Cycles

Countless Goodbyes – Cycles Review

Countless Goodbyes – Cycles Review

“It’s been pretty interesting to watch metalcore’s evolution over the years. I’m talking specifically about the strain of metalcore that cropped up in the early 2000s, the good cop/bad cop style played by the Killswitch Engages and As I Lay Dyings of the world, the type that infused At the Gates riffs with choruses cribbed from the latest alt-rock band. I ate that shit up in high school and stayed for the party when the style started adopting faster and more technical playing (see: August Burns Red and Texas in July). When djent had its heyminute in the early 2010s, bands realized chugs weren’t too different from breakdowns and thus began to add some djentiness to the proceedings (see: This or the Apocalypse‘s Dead Years and Hollow).” The core cycle.

Wicked Maraya – Lifetime in Hell Review

Wicked Maraya – Lifetime in Hell Review

“Destined to be one of the weirdest releases of the year, the obscure but fascinating New York act Wicked Maraya resurfaces after 18 years in the ground. Flash back to 1994: The upstart band drops their Cycles debut at a critical time for metal. The Seattle grunge revolution was well underway and metal had lost the limelight – forcing a slow, inexorable retreat back to the rancid underground. Cycles was very much the product of that tenuous era as the band tried to synthesize these opposing musical approaches into something new and exciting.” Metal history class is now in session!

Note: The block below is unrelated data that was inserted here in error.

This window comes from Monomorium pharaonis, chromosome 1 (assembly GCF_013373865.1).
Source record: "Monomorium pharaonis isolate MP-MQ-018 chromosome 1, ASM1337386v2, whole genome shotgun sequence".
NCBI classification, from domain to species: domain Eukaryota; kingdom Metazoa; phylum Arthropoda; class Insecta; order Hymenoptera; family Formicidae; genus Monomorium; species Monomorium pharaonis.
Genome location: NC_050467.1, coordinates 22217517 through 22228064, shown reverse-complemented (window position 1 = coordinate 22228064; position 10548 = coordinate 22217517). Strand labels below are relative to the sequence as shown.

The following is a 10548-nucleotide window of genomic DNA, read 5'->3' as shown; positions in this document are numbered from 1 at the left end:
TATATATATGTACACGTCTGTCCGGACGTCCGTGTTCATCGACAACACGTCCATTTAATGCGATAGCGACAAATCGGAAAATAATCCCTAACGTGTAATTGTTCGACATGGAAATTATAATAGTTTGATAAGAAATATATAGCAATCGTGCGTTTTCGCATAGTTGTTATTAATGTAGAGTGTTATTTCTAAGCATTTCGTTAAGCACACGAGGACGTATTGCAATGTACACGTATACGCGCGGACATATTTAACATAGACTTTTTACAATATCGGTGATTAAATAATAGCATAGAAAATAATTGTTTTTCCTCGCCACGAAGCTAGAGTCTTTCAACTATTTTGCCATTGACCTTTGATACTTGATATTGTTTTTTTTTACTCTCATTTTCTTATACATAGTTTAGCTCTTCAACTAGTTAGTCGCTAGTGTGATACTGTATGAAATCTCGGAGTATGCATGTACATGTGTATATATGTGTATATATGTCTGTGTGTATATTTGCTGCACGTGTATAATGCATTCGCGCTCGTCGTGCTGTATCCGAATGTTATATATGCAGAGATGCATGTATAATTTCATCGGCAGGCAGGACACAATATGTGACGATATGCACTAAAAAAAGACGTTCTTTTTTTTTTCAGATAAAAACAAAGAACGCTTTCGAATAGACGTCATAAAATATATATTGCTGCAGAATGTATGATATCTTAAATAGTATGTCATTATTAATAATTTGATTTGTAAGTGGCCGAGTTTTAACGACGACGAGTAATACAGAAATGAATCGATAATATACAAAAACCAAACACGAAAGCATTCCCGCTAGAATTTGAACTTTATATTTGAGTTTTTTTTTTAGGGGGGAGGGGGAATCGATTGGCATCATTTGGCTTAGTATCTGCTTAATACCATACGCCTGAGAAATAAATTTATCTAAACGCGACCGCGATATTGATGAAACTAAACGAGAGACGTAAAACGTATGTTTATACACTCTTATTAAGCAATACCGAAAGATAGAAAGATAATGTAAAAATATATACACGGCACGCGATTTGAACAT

Retro-spective Review: Wicked Maraya – Cycles

Retro-spective Review: Wicked Maraya – Cycles

“When I do these little retro-reviews, I try to find albums that really had a lot to offer, but somehow never caught the public’s attention. Be it bad marketing, poor timing or short band life, there’s always a reason why a high-quality album slips through the cracks into oblivion. Perhaps no better example exists than Wicked Maraya and their debut album Cycles. Steel Druhm’s clinical diagnosis here is one of terminally poor timing. While Cycles sported a winning and catchy-as-fuck traditional heavy metal sound that strikes me as a darker, edgier, more proggy Queensryche mixed with Crimson Glory and Nevermore, it arrived at the very height of the Seattle grudge explosion where everything metal was forced back underground after a decade of prominence and popularity.” More goodies from the vault? Steel Druhm is in a giving mode to be sure. Ignore the terrible band name and awful album cover and let’s all focus on what counts: the music!